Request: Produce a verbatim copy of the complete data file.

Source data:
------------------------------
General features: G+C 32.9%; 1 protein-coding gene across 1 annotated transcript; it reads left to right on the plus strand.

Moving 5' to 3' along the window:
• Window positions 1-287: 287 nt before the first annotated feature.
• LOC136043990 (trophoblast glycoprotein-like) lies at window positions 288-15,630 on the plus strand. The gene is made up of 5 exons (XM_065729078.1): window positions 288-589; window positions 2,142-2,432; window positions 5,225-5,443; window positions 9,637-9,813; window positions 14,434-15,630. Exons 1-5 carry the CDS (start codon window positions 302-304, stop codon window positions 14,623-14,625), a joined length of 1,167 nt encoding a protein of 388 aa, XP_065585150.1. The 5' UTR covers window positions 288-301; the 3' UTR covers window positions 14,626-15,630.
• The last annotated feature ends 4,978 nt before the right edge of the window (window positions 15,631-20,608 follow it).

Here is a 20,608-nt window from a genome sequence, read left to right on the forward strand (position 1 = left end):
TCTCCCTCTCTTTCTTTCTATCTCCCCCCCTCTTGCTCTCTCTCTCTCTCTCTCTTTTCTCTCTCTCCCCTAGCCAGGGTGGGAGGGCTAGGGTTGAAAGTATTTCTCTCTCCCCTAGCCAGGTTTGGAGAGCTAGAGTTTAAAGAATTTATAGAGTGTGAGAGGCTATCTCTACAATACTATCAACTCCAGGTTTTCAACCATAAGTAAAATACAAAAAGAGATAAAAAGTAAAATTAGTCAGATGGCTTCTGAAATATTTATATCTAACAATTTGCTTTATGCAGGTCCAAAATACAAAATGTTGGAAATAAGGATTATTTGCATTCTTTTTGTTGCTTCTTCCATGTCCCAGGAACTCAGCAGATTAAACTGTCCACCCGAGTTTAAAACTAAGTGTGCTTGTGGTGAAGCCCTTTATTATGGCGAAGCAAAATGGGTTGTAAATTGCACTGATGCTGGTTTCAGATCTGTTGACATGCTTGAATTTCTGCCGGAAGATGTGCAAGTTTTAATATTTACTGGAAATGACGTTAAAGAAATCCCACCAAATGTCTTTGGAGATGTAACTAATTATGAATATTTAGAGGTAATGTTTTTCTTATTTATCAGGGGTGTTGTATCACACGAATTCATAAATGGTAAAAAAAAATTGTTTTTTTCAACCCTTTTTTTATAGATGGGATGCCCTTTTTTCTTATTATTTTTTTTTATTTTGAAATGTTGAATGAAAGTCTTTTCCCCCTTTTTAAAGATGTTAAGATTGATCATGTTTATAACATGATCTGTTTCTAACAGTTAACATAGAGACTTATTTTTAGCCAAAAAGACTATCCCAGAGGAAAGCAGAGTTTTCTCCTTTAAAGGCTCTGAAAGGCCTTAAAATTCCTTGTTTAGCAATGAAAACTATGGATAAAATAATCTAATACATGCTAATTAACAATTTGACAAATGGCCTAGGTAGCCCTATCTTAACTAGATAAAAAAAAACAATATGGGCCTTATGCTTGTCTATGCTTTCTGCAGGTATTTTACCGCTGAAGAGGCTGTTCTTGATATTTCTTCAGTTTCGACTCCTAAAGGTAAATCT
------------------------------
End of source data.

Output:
General features: G+C 32.9%; 1 protein-coding gene across 1 annotated transcript; it reads left to right on the plus strand.

Moving 5' to 3' along the window:
• Window positions 1-287: 287 nt before the first annotated feature.
• LOC136043990 (trophoblast glycoprotein-like) lies at window positions 288-15,630 on the plus strand. The gene is made up of 5 exons (XM_065729078.1): window positions 288-589; window positions 2,142-2,432; window positions 5,225-5,443; window positions 9,637-9,813; window positions 14,434-15,630. Exons 1-5 carry the CDS (start codon window positions 302-304, stop codon window positions 14,623-14,625), a joined length of 1,167 nt encoding a protein of 388 aa, XP_065585150.1. The 5' UTR covers window positions 288-301; the 3' UTR covers window positions 14,626-15,630.
• The last annotated feature ends 4,978 nt before the right edge of the window (window positions 15,631-20,608 follow it).

Here is a 20,608-nt window from a genome sequence, read left to right on the forward strand (position 1 = left end):
TCTCCCTCTCTTTCTTTCTATCTCCCCCCCTCTTGCTCTCTCTCTCTCTCTCTCTTTTCTCTCTCTCCCCTAGCCAGGGTGGGAGGGCTAGGGTTGAAAGTATTTCTCTCTCCCCTAGCCAGGTTTGGAGAGCTAGAGTTTAAAGAATTTATAGAGTGTGAGAGGCTATCTCTACAATACTATCAACTCCAGGTTTTCAACCATAAGTAAAATACAAAAAGAGATAAAAAGTAAAATTAGTCAGATGGCTTCTGAAATATTTATATCTAACAATTTGCTTTATGCAGGTCCAAAATACAAAATGTTGGAAATAAGGATTATTTGCATTCTTTTTGTTGCTTCTTCCATGTCCCAGGAACTCAGCAGATTAAACTGTCCACCCGAGTTTAAAACTAAGTGTGCTTGTGGTGAAGCCCTTTATTATGGCGAAGCAAAATGGGTTGTAAATTGCACTGATGCTGGTTTCAGATCTGTTGACATGCTTGAATTTCTGCCGGAAGATGTGCAAGTTTTAATATTTACTGGAAATGACGTTAAAGAAATCCCACCAAATGTCTTTGGAGATGTAACTAATTATGAATATTTAGAGGTAATGTTTTTCTTATTTATCAGGGGTGTTGTATCACACGAATTCATAAATGGTAAAAAAAAATTGTTTTTTTCAACCCTTTTTTTATAGATGGGATGCCCTTTTTTCTTATTATTTTTTTTTATTTTGAAATGTTGAATGAAAGTCTTTTCCCCCTTTTTAAAGATGTTAAGATTGATCATGTTTATAACATGATCTGTTTCTAACAGTTAACATAGAGACTTATTTTTAGCCAAAAAGACTATCCCAGAGGAAAGCAGAGTTTTCTCCTTTAAAGGCTCTGAAAGGCCTTAAAATTCCTTGTTTAGCAATGAAAACTATGGATAAAATAATCTAATACATGCTAATTAACAATTTGACAAATGGCCTAGGTAGCCCTATCTTAACTAGATAAAAAAAAACAATATGGGCCTTATGCTTGTCTATGCTTTCTGCAGGTATTTTACCGCTGAAGAGGCTGTTCTTGATATTTCTTCAGTTTCGACTCCTAAAGGTAAATCT